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Can J Public Health. 2011 Nov-Dec;102(6):407-9.

Health in All Policies--all talk and little action?

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British Columbia Centre of Excellence for Women's Health, Vancouver, BC.


For three decades, Canadian and international researchers have been suggesting that improving population and public health requires attention to a range of determinants and factors and that concerted and coordinated action on the part of non-health ministries and organizations might be necessary to achieve this goal. Suggestions have been made for collaboration and integration by explicitly designing intersectoral actions and interventions and assessing the impact of all policies and programs for their effects on health. While some progress has been made on these goals, it is minor compared to the size of the problem. This article addresses one type of intersectoral action, Health in All Policies (HiAP), and asks questions about why it has not gained a place in governments across Canada. Possible barriers are suggested, such as current structural and political factors that prevent long-range, shared strategies to improve health. Suggestions are made for generating economic and evaluative data on HiAP, developing more sensitive tools for measuring HiAP and adopting explicit "trans-sectoral" approaches to policy-making.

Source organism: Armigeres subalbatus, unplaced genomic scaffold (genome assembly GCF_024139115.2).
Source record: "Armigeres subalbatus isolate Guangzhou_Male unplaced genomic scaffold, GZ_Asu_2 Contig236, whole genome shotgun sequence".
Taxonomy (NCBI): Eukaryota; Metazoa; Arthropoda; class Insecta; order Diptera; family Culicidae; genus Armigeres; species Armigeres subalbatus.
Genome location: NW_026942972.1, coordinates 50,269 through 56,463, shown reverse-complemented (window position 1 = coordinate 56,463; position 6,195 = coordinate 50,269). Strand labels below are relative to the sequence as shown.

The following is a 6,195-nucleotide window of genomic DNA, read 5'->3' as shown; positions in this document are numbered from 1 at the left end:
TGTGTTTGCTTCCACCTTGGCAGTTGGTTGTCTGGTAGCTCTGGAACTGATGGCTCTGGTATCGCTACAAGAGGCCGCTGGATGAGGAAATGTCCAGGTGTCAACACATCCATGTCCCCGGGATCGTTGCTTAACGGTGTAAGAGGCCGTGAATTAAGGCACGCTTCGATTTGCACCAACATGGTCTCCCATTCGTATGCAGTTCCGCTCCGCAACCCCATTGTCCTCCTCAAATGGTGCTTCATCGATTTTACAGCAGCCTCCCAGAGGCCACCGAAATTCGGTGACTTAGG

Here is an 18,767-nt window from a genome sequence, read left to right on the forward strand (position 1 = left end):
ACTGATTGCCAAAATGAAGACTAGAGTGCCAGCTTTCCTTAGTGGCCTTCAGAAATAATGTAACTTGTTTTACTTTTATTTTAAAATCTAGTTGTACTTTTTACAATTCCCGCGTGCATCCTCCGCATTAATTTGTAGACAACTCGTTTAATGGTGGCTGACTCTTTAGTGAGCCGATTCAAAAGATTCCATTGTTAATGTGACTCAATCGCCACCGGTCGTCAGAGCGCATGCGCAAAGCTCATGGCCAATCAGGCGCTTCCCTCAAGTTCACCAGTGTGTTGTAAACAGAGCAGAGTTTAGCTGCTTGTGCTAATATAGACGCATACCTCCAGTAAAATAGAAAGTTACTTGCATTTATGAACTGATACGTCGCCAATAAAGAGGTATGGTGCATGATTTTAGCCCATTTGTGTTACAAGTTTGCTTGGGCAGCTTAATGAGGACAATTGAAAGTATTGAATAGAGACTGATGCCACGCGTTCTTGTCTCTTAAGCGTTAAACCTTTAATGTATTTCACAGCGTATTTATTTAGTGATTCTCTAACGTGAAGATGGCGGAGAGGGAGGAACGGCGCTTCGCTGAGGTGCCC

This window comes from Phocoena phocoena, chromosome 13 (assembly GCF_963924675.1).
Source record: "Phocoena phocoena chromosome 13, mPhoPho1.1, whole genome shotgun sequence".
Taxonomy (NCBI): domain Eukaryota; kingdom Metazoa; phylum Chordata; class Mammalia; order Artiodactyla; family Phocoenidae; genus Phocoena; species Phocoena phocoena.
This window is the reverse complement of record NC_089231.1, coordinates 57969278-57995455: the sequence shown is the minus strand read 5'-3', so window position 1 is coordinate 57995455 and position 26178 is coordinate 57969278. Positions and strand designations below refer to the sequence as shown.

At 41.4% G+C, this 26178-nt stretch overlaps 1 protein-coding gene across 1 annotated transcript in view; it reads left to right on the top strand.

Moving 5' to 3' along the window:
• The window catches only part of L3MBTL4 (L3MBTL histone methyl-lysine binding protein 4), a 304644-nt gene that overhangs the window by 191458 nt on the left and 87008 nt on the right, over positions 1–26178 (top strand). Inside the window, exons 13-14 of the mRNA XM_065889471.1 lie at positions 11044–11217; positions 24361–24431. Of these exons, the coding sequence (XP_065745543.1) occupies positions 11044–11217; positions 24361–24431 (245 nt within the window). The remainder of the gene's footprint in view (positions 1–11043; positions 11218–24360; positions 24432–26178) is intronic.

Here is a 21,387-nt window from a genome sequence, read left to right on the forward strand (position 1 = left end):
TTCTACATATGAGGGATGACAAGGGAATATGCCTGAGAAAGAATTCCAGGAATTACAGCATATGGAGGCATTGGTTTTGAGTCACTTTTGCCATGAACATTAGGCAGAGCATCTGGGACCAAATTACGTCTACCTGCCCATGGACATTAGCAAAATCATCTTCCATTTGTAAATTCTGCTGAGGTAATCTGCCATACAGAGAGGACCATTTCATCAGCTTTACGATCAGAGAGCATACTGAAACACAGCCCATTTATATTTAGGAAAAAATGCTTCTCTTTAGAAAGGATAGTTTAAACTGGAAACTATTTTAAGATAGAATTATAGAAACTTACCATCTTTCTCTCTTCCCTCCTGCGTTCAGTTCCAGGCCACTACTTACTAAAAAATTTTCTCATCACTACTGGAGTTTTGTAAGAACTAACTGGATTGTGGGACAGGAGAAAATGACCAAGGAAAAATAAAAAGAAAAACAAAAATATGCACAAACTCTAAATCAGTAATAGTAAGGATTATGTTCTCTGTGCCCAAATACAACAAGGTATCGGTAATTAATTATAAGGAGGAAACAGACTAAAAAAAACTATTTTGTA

[Indexed for MEDLINE]
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